Tarp Shelters

When you go out on your next backcountry atv adventure, you’re likely to encounter some unwanted weather. Whether that’s rain, wind, snow, or all of these, one of the most handy pieces of equipment to carry is a tarp. One of the best things about ATV tarp shelter setups is the fact that you have an ATV. This is an advantage because by attaching the tarp to the ATV, you instantly have an anchor for the tarp. This means that you do needs tree’s to setup a quick shelter.

We learned this on our first trip to the Paiute in 2014 when a rain storm surprised us as we reached the top of the Monroe Mountains. Within a matter a minutes, we had setup a rain shelter using just a couple of ATV’s and some tent stakes. In this article, we’ll show you our favorite tarp shelter setups for ATV camping and share a few tips we’e learned over the years.


Tarp size does matter. One of our most used tarps is a 10′ X 12′ heavy duty tarp [CLICK HERE]. For our use, we found that the extra 2 feet on each side made all the difference in our ability to completely enclose our tents when needed, but not be too large for setting a quick shelter with tent poles.

Tarp Poles

For the first few years of our ATV camp trips, we only used tarps if it was raining. But then we discovered tarp poles, which quickly transformed our shelter possibilities.

If you have a couple of tarp poles, you can quickly put up a shelter regardless of the weather. If it’s dry, it will provide
you with shade. Rain, that’s the obvious one. But even if it’s not raining, if you’re going to be camping, it’s still a good idea to setup a tarp shelter. During the night it will keep falling debris from hitting your tent, and in the morning your gear will not be damp from the morning dew.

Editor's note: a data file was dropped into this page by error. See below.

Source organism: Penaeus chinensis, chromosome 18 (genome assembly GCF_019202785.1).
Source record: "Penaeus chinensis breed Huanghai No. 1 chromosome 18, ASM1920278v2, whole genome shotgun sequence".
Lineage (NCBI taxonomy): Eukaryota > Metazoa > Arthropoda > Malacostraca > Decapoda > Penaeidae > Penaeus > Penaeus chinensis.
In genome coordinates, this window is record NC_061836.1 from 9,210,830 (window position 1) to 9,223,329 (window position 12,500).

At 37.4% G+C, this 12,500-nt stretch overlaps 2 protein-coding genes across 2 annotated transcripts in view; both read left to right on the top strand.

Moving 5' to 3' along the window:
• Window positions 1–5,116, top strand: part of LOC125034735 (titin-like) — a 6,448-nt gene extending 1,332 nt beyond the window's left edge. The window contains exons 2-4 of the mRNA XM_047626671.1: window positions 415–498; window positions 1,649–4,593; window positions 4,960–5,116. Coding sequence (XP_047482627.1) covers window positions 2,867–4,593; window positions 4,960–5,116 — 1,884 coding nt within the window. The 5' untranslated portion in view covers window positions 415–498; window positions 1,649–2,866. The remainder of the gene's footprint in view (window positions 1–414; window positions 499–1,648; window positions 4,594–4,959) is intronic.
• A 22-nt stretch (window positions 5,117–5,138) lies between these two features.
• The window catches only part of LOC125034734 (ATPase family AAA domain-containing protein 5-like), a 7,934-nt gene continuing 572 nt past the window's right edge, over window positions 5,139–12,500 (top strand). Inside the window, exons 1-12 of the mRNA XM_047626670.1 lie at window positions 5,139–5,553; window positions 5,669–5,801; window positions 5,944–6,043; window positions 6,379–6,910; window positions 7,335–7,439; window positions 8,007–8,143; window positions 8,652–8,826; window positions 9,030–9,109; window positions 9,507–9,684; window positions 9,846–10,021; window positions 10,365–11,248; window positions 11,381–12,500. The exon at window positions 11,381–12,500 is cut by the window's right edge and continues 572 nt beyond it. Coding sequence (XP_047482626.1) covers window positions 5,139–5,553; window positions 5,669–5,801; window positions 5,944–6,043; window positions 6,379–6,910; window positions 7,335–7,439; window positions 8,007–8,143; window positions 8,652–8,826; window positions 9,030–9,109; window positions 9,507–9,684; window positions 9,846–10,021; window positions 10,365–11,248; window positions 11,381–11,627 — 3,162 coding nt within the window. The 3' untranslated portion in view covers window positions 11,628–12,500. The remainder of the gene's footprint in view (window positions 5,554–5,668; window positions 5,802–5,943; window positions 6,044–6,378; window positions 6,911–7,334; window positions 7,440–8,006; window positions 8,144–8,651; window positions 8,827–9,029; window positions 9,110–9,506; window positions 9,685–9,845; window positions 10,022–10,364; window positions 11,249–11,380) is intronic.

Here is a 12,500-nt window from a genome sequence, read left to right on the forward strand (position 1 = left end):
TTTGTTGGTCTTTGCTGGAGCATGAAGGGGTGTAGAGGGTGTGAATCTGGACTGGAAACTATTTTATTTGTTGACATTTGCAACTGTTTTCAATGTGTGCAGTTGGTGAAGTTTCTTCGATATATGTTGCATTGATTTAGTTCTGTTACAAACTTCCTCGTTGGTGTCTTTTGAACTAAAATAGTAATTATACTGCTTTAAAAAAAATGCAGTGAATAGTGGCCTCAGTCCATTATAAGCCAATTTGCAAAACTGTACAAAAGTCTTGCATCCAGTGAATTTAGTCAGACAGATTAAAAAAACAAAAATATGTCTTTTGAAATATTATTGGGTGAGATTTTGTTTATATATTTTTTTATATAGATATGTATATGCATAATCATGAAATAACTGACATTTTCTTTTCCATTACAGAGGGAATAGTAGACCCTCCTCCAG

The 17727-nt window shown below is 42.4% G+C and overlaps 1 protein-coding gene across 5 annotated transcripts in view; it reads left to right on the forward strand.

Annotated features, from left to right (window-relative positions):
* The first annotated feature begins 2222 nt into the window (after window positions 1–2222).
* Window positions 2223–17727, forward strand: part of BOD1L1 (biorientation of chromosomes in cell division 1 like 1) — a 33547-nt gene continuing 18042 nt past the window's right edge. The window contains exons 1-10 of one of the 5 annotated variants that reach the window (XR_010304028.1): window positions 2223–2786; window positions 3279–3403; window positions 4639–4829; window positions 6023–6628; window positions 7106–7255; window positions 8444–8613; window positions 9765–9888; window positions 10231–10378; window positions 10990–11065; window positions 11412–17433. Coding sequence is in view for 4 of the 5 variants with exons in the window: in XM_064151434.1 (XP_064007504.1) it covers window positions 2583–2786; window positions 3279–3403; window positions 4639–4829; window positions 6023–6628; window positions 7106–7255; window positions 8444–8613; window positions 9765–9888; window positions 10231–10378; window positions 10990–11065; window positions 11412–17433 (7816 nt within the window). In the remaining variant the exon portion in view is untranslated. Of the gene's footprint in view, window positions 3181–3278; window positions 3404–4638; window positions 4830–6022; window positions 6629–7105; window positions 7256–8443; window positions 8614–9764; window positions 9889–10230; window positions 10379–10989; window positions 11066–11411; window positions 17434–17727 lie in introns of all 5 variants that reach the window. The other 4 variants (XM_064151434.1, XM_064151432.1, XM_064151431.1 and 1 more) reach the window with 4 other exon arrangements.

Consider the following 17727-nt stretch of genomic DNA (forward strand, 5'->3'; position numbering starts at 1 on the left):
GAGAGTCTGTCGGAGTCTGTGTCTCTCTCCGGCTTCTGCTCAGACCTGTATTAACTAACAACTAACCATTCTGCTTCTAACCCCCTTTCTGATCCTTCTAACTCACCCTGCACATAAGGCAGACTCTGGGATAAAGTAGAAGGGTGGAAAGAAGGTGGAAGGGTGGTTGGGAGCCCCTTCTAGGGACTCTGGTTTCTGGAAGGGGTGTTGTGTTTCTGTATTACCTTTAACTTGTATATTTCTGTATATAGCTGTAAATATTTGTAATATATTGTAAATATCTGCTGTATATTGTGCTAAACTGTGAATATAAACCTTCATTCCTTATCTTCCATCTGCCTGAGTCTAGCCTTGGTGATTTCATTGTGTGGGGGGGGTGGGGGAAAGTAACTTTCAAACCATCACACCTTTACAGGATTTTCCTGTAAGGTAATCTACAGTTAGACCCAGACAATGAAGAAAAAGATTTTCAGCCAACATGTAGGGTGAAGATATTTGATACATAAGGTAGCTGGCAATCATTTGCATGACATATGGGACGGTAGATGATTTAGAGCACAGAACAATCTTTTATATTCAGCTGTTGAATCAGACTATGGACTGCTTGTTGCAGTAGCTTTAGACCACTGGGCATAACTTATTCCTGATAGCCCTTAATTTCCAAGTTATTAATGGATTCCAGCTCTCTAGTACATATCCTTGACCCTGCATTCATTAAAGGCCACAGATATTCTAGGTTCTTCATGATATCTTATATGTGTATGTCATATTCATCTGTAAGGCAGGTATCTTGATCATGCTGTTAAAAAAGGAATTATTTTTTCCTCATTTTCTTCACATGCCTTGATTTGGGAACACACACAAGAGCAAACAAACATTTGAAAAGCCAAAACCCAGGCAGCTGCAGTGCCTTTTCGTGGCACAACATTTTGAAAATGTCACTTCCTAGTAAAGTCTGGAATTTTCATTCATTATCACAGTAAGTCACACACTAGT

While we have not tried differing brands of poles yet, we carry both 8′ and 6′ poles that we purchased at REI. We would love to hear from you if you have a brand of tarp pole that you would recommend.

Recommended Tarp Poles

Tarp Shelter Setups

The configurations for tarp shelters is almost endless. Having said that, we almost always come back to the simplest setup that we call “The Patio”.

The Patio

The patio is our go to set up when you’re camped at that Scenic viewpoint. It’s also great for making fires just outside of the tarp. It will provide you shelter from rain and keep sap and falling debris from hitting your tent. If you are using tarp poles, don’t forget to bring some paracord and a few stakes.


Tarp shelter tarp shelter tarp shelter

The Stadium

If you have multiple ATVs and multiple tarp poles, you can build what we call the Stadium. The stadium is great for a crowd or small group of people. It provides you with ample shelter from the rain, and plenty of room to enjoy the fire. You’ll still need to secure this shelter using guy lines, so don’t forget to bring some paracord and a couple of stakes.

The Envelope

The envelope is the perfect solo setup If you’re Expecting high winds and or rain. This set up completely encloses your tent and should give you a good night’s rest without worrying about water intrusion. Additionally, being completely enclosed helps hold in some of the heat. I personally used the setup on the Paiute ATV trail on a cold rainy night, and I remained very warm considering the conditions.

These are our favorite and most used ATV camping tarp shelter setups. If you have other ideas or suggestions, would love to hear from you. Send us a link or leave a comment below.

Be sure to stay tuned to ATVOverland.com for future videos about tarp shelter setups and other ATV camping videos. As always, we look forward to seeing you out on the trail.